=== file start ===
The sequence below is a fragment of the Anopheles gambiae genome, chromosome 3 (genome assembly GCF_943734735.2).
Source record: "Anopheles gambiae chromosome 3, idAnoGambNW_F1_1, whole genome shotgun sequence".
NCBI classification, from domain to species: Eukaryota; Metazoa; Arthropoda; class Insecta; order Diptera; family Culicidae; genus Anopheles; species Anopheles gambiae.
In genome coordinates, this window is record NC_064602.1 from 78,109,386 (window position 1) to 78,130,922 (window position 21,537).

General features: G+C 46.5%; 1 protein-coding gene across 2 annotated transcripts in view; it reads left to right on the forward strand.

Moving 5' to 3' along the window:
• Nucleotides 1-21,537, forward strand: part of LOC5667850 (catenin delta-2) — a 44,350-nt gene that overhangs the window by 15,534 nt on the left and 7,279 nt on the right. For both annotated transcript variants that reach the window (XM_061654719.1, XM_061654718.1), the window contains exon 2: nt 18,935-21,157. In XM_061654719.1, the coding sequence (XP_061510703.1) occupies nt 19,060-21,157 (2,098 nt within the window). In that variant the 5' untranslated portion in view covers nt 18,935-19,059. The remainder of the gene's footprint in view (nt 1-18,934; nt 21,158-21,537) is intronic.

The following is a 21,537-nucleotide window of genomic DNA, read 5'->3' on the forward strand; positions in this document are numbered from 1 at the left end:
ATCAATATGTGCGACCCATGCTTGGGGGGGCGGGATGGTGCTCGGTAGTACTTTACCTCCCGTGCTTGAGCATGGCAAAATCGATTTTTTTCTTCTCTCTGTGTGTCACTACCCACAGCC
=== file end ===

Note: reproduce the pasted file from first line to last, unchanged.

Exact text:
The sequence below is a fragment of the Anopheles gambiae genome, chromosome 3 (genome assembly GCF_943734735.2).
Source record: "Anopheles gambiae chromosome 3, idAnoGambNW_F1_1, whole genome shotgun sequence".
NCBI classification, from domain to species: Eukaryota; Metazoa; Arthropoda; class Insecta; order Diptera; family Culicidae; genus Anopheles; species Anopheles gambiae.
In genome coordinates, this window is record NC_064602.1 from 78,109,386 (window position 1) to 78,130,922 (window position 21,537).

General features: G+C 46.5%; 1 protein-coding gene across 2 annotated transcripts in view; it reads left to right on the forward strand.

Moving 5' to 3' along the window:
• Nucleotides 1-21,537, forward strand: part of LOC5667850 (catenin delta-2) — a 44,350-nt gene that overhangs the window by 15,534 nt on the left and 7,279 nt on the right. For both annotated transcript variants that reach the window (XM_061654719.1, XM_061654718.1), the window contains exon 2: nt 18,935-21,157. In XM_061654719.1, the coding sequence (XP_061510703.1) occupies nt 19,060-21,157 (2,098 nt within the window). In that variant the 5' untranslated portion in view covers nt 18,935-19,059. The remainder of the gene's footprint in view (nt 1-18,934; nt 21,158-21,537) is intronic.

The following is a 21,537-nucleotide window of genomic DNA, read 5'->3' on the forward strand; positions in this document are numbered from 1 at the left end:
ATCAATATGTGCGACCCATGCTTGGGGGGGCGGGATGGTGCTCGGTAGTACTTTACCTCCCGTGCTTGAGCATGGCAAAATCGATTTTTTTCTTCTCTCTGTGTGTCACTACCCACAGCC